The Department for Work and Pensions (DWP) has just won a court case. It is one which will now set a staggering precedent. Because it effectively means the DWP can ignore benefit claimants’ human rights when it comes to the welfare state.
Back in November 2016, Jacqueline and Jayson Carmichael successfully beat the government in court over the so-called “bedroom tax”. They argued the tax was discriminatory under the European Convention on Human Rights (ECHR), as Jacqueline cannot share a bedroom with her husband because of her impairments. And the court agreed, setting a precedent for other claimants.
But as politics.co.uk reported, it was back in court in February. The DWP was using the Carmichaels’ case to try and stop tribunal judges using the European Convention on Human Rights (ECHR) to rule in favour of benefit claimants. Essentially, it’s saying that, if people claim it has broken human rights laws, this evidence will not be admissible under tribunals. And on Tuesday 20 March, a court agreed, ruling that benefit claimants can only argue against the DWP on human rights grounds in the High Court, not at tribunal level.
Ignoring human rights
In practice, the decision means that claimants who appeal benefit decisions will no longer be able to claim the DWP has breached any articles of the ECHR; for example, Article 14, the right to protection from discrimination. And as the Mirror reported:
Lawyers also suggested the ruling may also have serious implications for employment and immigration tribunals.
As I wrote at the time of the court hearing in February:
In January, the government was again found to have violated disabled people’s “basic” human rights. But this time under a ‘counterpart‘ treaty to the ECHR – the very laws the DWP is trying to stop people using. The report said the government had violated the European Social Charter by making benefit payments ‘manifestly inadequate’. That is, the DWP was not giving people enough money to live on; leaving them in poverty. It also said that the UK government must “urgently” reform “the benefit sanctions scheme”.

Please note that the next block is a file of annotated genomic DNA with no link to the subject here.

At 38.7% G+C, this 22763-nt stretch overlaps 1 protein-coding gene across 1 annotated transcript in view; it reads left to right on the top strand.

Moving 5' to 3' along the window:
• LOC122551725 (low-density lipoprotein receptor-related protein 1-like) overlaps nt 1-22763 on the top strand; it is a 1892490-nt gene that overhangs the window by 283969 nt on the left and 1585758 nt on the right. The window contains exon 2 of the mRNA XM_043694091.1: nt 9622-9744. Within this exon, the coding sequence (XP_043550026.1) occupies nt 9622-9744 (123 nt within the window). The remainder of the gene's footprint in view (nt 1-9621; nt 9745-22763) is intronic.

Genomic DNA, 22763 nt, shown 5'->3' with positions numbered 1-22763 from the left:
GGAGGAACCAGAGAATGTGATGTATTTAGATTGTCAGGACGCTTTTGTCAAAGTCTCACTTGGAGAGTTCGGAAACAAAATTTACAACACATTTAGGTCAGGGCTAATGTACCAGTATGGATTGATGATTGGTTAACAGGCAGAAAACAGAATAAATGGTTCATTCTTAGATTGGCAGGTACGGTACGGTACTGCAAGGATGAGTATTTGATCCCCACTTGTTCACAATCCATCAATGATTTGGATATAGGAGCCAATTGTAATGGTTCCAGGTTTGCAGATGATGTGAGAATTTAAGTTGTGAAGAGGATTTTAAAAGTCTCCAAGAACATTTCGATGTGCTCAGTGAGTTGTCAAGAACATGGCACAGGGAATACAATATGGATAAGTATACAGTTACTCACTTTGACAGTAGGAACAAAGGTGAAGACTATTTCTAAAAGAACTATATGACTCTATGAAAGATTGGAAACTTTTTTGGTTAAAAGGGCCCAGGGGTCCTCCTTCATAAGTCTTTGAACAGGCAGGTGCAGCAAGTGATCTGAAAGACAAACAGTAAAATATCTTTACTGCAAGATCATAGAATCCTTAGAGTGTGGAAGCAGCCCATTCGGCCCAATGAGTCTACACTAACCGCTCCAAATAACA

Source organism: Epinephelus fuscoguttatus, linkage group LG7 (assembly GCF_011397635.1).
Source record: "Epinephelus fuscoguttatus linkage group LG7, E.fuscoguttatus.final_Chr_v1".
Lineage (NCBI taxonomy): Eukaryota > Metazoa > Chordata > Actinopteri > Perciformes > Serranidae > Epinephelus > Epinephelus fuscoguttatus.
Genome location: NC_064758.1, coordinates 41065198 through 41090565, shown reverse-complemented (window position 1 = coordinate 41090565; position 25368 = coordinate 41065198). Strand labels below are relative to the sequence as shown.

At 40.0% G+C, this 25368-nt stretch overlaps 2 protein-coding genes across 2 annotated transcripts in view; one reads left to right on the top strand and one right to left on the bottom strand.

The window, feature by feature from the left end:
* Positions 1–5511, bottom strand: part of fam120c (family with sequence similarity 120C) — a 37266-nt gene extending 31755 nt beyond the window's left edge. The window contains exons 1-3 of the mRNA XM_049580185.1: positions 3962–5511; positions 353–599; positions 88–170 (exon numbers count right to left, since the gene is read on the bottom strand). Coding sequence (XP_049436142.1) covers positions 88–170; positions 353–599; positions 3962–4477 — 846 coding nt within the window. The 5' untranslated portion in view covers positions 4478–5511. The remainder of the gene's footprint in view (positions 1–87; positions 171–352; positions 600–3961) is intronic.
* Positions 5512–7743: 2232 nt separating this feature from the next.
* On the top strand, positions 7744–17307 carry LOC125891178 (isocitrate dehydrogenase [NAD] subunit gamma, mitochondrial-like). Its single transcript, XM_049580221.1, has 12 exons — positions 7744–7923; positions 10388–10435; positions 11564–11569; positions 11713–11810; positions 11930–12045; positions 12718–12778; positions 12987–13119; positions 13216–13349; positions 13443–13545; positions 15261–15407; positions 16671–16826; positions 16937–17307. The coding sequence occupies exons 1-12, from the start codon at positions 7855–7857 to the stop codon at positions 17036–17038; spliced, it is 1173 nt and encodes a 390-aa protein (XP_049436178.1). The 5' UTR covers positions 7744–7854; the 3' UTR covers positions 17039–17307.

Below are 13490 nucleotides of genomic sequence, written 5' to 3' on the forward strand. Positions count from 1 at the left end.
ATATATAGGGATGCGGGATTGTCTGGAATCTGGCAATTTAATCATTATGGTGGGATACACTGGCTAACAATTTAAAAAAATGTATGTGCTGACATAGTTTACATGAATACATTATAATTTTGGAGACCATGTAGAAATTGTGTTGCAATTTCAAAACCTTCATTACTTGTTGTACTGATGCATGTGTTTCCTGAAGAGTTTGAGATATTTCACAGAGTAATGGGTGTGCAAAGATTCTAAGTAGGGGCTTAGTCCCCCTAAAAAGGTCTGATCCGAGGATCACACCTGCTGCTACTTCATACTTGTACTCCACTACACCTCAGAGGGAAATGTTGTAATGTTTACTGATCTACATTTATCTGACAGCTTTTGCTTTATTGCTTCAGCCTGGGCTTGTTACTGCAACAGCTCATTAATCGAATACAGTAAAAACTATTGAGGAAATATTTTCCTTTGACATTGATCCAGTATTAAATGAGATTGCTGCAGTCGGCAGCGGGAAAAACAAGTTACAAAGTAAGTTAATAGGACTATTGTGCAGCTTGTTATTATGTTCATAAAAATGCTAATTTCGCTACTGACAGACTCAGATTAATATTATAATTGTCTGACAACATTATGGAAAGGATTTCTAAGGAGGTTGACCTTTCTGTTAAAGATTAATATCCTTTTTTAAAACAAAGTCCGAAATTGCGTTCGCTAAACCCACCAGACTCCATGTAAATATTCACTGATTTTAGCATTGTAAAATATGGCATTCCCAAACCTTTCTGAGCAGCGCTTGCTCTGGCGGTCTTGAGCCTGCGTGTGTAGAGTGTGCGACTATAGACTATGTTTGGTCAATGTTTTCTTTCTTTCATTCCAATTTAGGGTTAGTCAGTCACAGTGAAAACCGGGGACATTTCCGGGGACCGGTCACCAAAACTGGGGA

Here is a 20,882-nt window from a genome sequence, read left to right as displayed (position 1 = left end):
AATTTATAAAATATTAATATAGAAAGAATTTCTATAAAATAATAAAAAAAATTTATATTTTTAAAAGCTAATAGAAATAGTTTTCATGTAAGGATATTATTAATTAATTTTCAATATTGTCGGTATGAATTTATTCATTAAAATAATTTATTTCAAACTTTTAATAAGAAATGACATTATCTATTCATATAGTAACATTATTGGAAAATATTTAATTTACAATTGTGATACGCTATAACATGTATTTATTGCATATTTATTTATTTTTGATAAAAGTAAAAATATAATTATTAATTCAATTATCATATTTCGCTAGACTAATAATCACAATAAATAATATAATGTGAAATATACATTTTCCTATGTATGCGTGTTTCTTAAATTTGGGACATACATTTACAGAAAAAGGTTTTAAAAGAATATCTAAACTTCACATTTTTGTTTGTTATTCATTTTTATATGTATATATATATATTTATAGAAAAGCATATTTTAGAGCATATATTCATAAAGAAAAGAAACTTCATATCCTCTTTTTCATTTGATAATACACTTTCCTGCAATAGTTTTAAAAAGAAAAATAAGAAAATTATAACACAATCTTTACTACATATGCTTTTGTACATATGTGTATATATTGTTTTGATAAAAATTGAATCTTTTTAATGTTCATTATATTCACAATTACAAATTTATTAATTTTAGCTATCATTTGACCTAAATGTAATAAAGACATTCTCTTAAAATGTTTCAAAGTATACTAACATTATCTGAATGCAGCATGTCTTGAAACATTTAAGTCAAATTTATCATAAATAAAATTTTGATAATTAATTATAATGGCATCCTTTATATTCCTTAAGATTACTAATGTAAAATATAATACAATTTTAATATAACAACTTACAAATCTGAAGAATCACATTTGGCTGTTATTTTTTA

So, it’s little wonder that the DWP is trying to stop people using the ECHR, when it has breached legislation used alongside it.
Angry reactions to the DWP
Social media reacted angrily on 20 March:
DWP prevention of people 'relying' on the human rights act.
If that doesn't say enough about why this government should be removed, then nothing will.
— Jack LaMorte (@LamorteJack) March 20, 2018
And as one person pointed out, the DWP has effectively changed legislation without parliamentary approval:
You're allowed human rights, but DWP policy trumps them in the lower courts. Even when it hasn't been voted on by MPs and is just secondary legislation.
— Rob Gershon (@Simplicitly) March 20, 2018
The DWP says…
A DWP spokesperson told The Canary:
This case related to constitutional questions on the remedy a tribunal may give where a breach of human rights is established, and we are pleased the Court of Appeal agreed that it’s for the Government to amend relevant regulations to provide a remedy.
Since 2014, we have given local authorities £60m a year in Discretionary Housing Payments for people affected by the Removal of the Spare Room Subsidy who need extra help.
Damning. Just damning.
It’s been so stressful for us, we might decide that we’ve just had enough and that it’s time for somebody else to take up the fight…
It is a damning indictment of the government that two people it’s supposed to support feel beaten down by it. It’s even more damning that the DWP has the audacity to try and block human rights laws being used against it. And it’s scandalous that a supposedly independent court agrees with it.
We need your help ...
The coronavirus pandemic is changing our world, fast. And we will do all we can to keep bringing you news and analysis throughout. But we are worried about maintaining enough income to pay our staff and minimal overheads.
Now, more than ever, we need a vibrant, independent media that holds the government to account and calls it out when it puts vested economic interests above human lives. We need a media that shows solidarity with the people most affected by the crisis – and one that can help to build a world based on collaboration and compassion.
We have been fighting against an establishment that is trying to shut us down. And like most independent media, we don’t have the deep pockets of investors to call on to bail us out.
Can you help by chipping in a few pounds each month?